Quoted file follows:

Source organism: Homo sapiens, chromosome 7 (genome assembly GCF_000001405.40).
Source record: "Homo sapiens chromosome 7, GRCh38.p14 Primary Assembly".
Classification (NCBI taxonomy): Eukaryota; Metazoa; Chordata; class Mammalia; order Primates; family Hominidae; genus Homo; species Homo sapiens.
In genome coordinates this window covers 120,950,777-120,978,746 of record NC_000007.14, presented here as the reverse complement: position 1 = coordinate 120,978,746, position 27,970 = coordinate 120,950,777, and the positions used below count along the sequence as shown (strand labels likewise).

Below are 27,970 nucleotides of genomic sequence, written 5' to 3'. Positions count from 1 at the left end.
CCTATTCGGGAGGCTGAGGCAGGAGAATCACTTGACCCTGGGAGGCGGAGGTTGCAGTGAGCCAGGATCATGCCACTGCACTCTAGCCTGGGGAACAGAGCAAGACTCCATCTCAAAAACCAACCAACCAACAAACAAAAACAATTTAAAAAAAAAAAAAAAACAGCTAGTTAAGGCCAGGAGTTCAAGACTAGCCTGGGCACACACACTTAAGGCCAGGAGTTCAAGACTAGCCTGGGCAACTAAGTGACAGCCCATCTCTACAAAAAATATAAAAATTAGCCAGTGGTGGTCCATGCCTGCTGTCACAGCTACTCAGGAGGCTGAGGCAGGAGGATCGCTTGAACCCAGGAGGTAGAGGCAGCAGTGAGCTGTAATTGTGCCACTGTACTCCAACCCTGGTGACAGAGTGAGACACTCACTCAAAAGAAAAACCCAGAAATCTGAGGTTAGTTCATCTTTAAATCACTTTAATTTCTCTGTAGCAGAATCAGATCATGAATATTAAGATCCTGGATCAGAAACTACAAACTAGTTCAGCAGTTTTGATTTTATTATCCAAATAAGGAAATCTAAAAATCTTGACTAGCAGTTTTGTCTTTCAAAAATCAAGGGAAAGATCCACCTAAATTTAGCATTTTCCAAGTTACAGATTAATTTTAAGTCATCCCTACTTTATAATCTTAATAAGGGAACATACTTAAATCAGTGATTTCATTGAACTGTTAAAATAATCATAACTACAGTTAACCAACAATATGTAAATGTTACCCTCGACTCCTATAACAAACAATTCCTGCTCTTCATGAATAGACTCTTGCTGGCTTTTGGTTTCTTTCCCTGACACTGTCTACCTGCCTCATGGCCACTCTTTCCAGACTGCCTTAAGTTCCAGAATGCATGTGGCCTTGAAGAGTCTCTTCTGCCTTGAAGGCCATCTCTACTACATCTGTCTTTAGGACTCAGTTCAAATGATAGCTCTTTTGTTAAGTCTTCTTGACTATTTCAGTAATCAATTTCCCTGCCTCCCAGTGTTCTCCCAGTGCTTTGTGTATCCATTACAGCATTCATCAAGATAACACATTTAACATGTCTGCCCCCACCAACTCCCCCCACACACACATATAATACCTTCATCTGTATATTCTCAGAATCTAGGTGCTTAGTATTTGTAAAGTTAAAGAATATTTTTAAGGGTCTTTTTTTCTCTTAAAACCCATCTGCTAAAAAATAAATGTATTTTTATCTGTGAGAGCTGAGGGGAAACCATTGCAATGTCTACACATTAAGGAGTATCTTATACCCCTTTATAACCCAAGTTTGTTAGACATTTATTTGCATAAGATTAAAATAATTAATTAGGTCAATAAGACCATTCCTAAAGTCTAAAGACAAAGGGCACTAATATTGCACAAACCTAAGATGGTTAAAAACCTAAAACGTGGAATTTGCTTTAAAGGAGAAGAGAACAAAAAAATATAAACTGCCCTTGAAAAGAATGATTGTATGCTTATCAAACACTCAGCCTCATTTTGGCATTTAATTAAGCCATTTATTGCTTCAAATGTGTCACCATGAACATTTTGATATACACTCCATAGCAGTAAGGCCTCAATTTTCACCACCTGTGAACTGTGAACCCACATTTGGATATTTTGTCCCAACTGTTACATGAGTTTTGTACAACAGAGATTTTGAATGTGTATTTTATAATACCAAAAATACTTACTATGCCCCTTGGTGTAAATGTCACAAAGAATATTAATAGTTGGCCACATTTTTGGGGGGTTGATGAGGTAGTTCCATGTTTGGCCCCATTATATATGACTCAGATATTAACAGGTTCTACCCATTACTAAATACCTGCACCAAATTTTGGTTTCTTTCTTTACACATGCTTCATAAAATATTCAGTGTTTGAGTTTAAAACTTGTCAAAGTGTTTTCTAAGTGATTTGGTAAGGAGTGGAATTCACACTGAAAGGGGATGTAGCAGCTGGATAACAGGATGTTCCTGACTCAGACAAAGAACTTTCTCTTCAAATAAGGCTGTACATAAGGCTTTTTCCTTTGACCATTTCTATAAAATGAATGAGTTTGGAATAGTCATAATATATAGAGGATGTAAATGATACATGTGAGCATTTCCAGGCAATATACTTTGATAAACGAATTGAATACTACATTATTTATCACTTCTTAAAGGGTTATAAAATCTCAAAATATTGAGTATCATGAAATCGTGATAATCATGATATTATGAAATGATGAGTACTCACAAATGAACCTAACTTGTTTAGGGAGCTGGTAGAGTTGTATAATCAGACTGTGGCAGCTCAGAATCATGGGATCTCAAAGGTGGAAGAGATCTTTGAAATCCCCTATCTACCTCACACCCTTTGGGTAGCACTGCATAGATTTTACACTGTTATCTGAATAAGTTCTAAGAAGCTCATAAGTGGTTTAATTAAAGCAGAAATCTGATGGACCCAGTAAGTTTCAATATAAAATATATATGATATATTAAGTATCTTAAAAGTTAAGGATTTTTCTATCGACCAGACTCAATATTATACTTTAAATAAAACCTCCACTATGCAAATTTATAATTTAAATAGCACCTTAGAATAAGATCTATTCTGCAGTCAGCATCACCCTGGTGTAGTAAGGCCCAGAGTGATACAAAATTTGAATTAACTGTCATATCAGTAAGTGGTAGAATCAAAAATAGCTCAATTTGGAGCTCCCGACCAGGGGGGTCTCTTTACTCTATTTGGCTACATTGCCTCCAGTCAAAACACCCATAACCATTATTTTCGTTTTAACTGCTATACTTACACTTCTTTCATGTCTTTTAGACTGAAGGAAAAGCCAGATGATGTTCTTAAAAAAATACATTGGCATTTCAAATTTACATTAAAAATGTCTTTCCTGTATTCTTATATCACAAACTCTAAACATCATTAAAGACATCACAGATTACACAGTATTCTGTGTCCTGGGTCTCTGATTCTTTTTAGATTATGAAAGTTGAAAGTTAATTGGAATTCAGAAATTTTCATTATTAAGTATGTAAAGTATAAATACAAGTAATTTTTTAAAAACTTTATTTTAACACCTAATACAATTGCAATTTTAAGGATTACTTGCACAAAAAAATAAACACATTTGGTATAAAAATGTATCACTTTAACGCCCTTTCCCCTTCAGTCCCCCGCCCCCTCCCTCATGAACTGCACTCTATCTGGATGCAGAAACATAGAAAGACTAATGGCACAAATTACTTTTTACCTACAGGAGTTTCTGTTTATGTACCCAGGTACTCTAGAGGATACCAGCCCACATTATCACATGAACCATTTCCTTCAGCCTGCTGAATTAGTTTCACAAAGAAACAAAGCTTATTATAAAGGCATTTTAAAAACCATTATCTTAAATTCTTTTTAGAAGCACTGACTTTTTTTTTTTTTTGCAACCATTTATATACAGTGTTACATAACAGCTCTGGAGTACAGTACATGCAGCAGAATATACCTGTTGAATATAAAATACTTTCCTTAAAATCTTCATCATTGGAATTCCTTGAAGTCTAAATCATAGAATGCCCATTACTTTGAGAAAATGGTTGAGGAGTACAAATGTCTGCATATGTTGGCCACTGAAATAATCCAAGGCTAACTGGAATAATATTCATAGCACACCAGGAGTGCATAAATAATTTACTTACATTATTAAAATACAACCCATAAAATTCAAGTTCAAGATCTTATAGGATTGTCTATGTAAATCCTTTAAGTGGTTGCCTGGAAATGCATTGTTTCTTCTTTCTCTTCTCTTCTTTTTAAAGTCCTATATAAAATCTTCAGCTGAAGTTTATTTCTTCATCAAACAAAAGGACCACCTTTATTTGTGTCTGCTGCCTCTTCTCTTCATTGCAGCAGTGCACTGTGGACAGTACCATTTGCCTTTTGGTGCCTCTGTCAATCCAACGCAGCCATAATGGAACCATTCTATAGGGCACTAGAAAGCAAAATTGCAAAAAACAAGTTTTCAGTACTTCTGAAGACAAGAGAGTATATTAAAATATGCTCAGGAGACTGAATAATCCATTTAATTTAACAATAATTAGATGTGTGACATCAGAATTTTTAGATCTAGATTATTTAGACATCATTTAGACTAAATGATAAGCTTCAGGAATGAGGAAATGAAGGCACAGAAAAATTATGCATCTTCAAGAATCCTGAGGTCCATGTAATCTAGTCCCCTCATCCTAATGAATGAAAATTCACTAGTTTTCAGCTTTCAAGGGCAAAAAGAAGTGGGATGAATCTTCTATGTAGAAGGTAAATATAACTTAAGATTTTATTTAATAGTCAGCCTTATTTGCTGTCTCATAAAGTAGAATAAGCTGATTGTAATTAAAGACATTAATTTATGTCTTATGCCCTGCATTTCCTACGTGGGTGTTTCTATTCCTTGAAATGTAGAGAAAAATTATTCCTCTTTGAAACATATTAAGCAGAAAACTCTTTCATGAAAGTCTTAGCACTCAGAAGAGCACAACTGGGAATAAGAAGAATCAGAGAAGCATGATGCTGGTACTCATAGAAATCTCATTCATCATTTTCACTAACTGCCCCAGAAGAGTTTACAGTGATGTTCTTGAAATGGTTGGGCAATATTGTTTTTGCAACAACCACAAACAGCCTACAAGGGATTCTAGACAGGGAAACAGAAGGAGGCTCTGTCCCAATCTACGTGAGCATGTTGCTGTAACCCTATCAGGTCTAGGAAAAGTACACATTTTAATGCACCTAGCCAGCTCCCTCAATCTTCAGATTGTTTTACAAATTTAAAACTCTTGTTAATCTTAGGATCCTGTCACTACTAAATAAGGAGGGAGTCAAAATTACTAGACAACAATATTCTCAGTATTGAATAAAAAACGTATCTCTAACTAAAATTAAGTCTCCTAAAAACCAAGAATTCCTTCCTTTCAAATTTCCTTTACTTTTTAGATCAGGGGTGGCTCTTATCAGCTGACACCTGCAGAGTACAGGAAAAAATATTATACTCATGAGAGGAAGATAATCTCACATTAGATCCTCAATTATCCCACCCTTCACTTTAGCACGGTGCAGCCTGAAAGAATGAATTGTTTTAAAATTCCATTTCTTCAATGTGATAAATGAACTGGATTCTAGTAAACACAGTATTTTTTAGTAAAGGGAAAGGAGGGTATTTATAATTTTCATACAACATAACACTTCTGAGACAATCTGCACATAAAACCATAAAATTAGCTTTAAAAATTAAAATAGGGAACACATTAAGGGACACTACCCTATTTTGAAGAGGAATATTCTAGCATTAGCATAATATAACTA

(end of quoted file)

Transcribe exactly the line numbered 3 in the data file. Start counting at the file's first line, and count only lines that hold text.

Classification (NCBI taxonomy): Eukaryota; Metazoa; Chordata; class Mammalia; order Primates; family Hominidae; genus Homo; species Homo sapiens.